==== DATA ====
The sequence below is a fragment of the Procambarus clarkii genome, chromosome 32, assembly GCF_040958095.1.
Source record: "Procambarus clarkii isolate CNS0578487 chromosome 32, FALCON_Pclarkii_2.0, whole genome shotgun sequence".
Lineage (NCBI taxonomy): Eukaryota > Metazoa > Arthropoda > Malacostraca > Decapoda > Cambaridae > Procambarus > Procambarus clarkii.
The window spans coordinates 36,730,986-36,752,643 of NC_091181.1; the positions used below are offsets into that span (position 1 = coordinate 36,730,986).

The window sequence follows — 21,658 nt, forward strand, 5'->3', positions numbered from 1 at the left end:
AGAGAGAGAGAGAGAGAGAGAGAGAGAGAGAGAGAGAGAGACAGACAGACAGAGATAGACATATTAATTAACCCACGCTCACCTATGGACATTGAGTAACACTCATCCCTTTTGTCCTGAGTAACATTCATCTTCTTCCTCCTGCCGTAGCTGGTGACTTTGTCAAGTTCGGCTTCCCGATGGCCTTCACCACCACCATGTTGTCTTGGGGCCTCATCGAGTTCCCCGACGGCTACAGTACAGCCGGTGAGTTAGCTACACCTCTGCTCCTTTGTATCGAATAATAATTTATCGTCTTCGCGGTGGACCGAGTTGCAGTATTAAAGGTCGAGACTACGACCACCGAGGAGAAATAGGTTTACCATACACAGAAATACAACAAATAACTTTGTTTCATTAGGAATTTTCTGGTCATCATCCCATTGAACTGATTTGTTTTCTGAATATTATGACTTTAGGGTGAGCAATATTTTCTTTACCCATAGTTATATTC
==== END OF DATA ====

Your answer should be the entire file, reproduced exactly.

The sequence below is a fragment of the Procambarus clarkii genome, chromosome 32, assembly GCF_040958095.1.
Source record: "Procambarus clarkii isolate CNS0578487 chromosome 32, FALCON_Pclarkii_2.0, whole genome shotgun sequence".
Lineage (NCBI taxonomy): Eukaryota > Metazoa > Arthropoda > Malacostraca > Decapoda > Cambaridae > Procambarus > Procambarus clarkii.
The window spans coordinates 36,730,986-36,752,643 of NC_091181.1; the positions used below are offsets into that span (position 1 = coordinate 36,730,986).

The window sequence follows — 21,658 nt, forward strand, 5'->3', positions numbered from 1 at the left end:
AGAGAGAGAGAGAGAGAGAGAGAGAGAGAGAGAGAGAGAGACAGACAGACAGAGATAGACATATTAATTAACCCACGCTCACCTATGGACATTGAGTAACACTCATCCCTTTTGTCCTGAGTAACATTCATCTTCTTCCTCCTGCCGTAGCTGGTGACTTTGTCAAGTTCGGCTTCCCGATGGCCTTCACCACCACCATGTTGTCTTGGGGCCTCATCGAGTTCCCCGACGGCTACAGTACAGCCGGTGAGTTAGCTACACCTCTGCTCCTTTGTATCGAATAATAATTTATCGTCTTCGCGGTGGACCGAGTTGCAGTATTAAAGGTCGAGACTACGACCACCGAGGAGAAATAGGTTTACCATACACAGAAATACAACAAATAACTTTGTTTCATTAGGAATTTTCTGGTCATCATCCCATTGAACTGATTTGTTTTCTGAATATTATGACTTTAGGGTGAGCAATATTTTCTTTACCCATAGTTATATTC